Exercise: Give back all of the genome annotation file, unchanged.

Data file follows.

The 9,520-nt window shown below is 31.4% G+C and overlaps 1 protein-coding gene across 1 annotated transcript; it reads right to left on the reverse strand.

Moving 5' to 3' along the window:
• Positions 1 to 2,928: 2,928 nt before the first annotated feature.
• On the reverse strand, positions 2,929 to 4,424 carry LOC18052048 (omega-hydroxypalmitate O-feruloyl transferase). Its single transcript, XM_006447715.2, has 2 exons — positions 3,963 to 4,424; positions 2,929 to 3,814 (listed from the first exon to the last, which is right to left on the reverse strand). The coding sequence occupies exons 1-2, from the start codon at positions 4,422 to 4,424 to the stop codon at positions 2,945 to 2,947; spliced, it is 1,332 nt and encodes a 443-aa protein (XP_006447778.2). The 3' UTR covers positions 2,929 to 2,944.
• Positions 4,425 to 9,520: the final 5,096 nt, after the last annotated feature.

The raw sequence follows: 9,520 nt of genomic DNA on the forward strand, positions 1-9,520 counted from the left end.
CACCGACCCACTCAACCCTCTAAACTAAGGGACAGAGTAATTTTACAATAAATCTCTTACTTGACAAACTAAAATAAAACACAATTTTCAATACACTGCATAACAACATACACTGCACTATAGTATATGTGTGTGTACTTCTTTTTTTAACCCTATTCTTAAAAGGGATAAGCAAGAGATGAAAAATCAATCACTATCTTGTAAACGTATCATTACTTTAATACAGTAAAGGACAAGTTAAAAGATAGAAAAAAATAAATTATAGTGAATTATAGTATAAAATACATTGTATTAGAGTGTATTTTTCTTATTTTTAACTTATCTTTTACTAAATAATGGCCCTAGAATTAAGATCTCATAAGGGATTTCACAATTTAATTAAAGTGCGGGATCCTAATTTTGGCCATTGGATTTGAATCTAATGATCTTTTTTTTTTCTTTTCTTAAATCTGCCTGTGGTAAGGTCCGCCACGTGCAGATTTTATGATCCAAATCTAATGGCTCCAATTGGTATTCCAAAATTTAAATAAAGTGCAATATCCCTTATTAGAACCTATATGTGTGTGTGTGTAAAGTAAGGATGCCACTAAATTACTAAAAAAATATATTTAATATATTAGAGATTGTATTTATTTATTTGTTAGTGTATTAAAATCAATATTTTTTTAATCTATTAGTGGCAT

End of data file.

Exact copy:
The 9,520-nt window shown below is 31.4% G+C and overlaps 1 protein-coding gene across 1 annotated transcript; it reads right to left on the reverse strand.

Moving 5' to 3' along the window:
• Positions 1 to 2,928: 2,928 nt before the first annotated feature.
• On the reverse strand, positions 2,929 to 4,424 carry LOC18052048 (omega-hydroxypalmitate O-feruloyl transferase). Its single transcript, XM_006447715.2, has 2 exons — positions 3,963 to 4,424; positions 2,929 to 3,814 (listed from the first exon to the last, which is right to left on the reverse strand). The coding sequence occupies exons 1-2, from the start codon at positions 4,422 to 4,424 to the stop codon at positions 2,945 to 2,947; spliced, it is 1,332 nt and encodes a 443-aa protein (XP_006447778.2). The 3' UTR covers positions 2,929 to 2,944.
• Positions 4,425 to 9,520: the final 5,096 nt, after the last annotated feature.

The raw sequence follows: 9,520 nt of genomic DNA on the forward strand, positions 1-9,520 counted from the left end.
CACCGACCCACTCAACCCTCTAAACTAAGGGACAGAGTAATTTTACAATAAATCTCTTACTTGACAAACTAAAATAAAACACAATTTTCAATACACTGCATAACAACATACACTGCACTATAGTATATGTGTGTGTACTTCTTTTTTTAACCCTATTCTTAAAAGGGATAAGCAAGAGATGAAAAATCAATCACTATCTTGTAAACGTATCATTACTTTAATACAGTAAAGGACAAGTTAAAAGATAGAAAAAAATAAATTATAGTGAATTATAGTATAAAATACATTGTATTAGAGTGTATTTTTCTTATTTTTAACTTATCTTTTACTAAATAATGGCCCTAGAATTAAGATCTCATAAGGGATTTCACAATTTAATTAAAGTGCGGGATCCTAATTTTGGCCATTGGATTTGAATCTAATGATCTTTTTTTTTTCTTTTCTTAAATCTGCCTGTGGTAAGGTCCGCCACGTGCAGATTTTATGATCCAAATCTAATGGCTCCAATTGGTATTCCAAAATTTAAATAAAGTGCAATATCCCTTATTAGAACCTATATGTGTGTGTGTGTAAAGTAAGGATGCCACTAAATTACTAAAAAAATATATTTAATATATTAGAGATTGTATTTATTTATTTGTTAGTGTATTAAAATCAATATTTTTTTAATCTATTAGTGGCAT